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Columnist, (would-be) senator, and co-founder of the Fed: Who was Neil Gorsuch?

Last evening, President Donald Trump announced that he would nominate a Columbia alum for a position on the Supreme Court. You know the one—Neil Gorsuch, CC ’88, Spec columnist, and a co-founder of the Federalist.

Sure, this little tidbit is an interesting trivia question or conversation starter at the dinner table (“Yeah, that guy who was just nominated for the Supreme Court went to my school”), but what else do you really know about Gorsuch? I’ll wait.

Yeah, probably not a lot. However, since Gorsuch was a frequent contributor to Spec, we have a lot of written material in our archives that might say a bit about his character and (potentially) be able to predict what he will do once he’s confirmed for the Supreme Court. So who is Neil Gorsuch? Here are some of our findings.

The Senator

In the spring of 1986, Gorsuch ran for the University Senate. For students to be informed when they went to the polls, Spec decided to ask each candidate nine questions and publish their responses. So what did Gorsuch have to say?

  • “Free speech works; it works better than any form of censorship or suppression.”
  • On whether reading week should be extended: “This question, I believe, could be better decided by a poll of the student population than by the Senate.”
  • When asked if more women and minority authors should be taught in the Core Curriculum: “If possible, yes.”
  • When asked whether students should be able to sit on the Board of Trustees: “[Students] have no representation on the Board of Trustees. Columbia sorely needs to change this.”

Later during the election season, Gorsuch was disqualified from the election for breaking a rule about how many posters could be displayed on a dorm floor. He then criticized the harshness of the election committee’s rules, and said that he “did not know about the rule stating that no more than two posters can be put on a floor” and that “the friends who helped him poster were responsible for most of the violations.”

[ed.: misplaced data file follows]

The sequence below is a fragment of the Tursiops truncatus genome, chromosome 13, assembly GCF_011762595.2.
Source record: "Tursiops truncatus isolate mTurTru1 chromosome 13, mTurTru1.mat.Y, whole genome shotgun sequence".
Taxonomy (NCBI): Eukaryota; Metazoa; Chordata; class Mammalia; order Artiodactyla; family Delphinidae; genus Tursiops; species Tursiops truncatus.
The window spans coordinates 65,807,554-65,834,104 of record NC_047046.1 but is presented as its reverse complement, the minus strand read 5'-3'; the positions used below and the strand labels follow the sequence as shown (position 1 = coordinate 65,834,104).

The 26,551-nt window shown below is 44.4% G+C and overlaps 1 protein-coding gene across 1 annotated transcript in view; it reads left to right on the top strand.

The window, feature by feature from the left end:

On Cuba and Castro

As a first-year, Gorsuch journeyed to an abandoned office building to talk with a group of Cuban men who, after being exiled from their home country by Castro, joined the Cuban Refugee Association of New York. Their mission was to mobilize the American people, ultimately hoping to end Castro’s reign in Cuba and the Sandinistas in Nicaragua.

Gorsuch even told these men that he would attend one of their rallies, saying that “perhaps we all should take more notice, think a little more on the subject, and act.”

Ever the realist

Gorsuch was involved in politics even in his early life. Not only did he run for the University Senate as a sophomore, but as a junior he took to commenting on what was going on politically around CU. His findings? That the student council was ineffective because it focused too much on the “wild desires of a few,” and the only remedy was to elect people who proposed “mundane” and unambitious (but achievable) goals.

Dissenting thoughts on diversity

Even back in the mid-to-late ’80s, Columbia was considered to be a pretty (ethnically and politically) diverse school. This is a trait that we still pride ourselves on today, but Gorsuch had different views on the matter. In his eyes, we weren’t really that diverse— he thought that many students questioned the progressive ideologies, and that people at Columbia seemed to see things in only two lights: “Right or Wrong, Moral or Immoral, Compassionate or Heartless.”

The alternative to this black-and-white type of thinking, to Gorsuch, was simple: “We need a university that fosters diversity, tolerance, and respect, not discrimination.” However, as we know too well today, that is easier said than done.

Against the “progressives”

Gorsuch criticized CU’s generally left-swinging and protest culture as a junior in CC. He criticized campus “progressives” (his words) for “aimlessly criticizing whatever struck their fancy.” He also said that progressive students insisted that they were “being harassed by ‘terroristic fascists’” and that they were actually “asking for special treatment.”

Sueing poster writers

Yes, you read that correctly. Since Gorsuch was on the editorial board for the Fed way back in 1987, he was able to share that the Fed was possibly going to file a lawsuit against the rogue creators of a poster that read “Students should boycott Coors beer and the Federalist Paper.” The underlying issue with this? The Fed was actually being funded by the right-wing Heritage Foundation.

We hope that some of his columns shed some light both on his time at Columbia and his general persona. Can we predict what he’ll do once he’s in the Supreme Court? That’s for you to decide.

What do you think of Trump’s pick? Found any other previous Spec articles written by Gorsuch? Tell us on Facebook, Twitter, or Snapchat @CUSpectrum.

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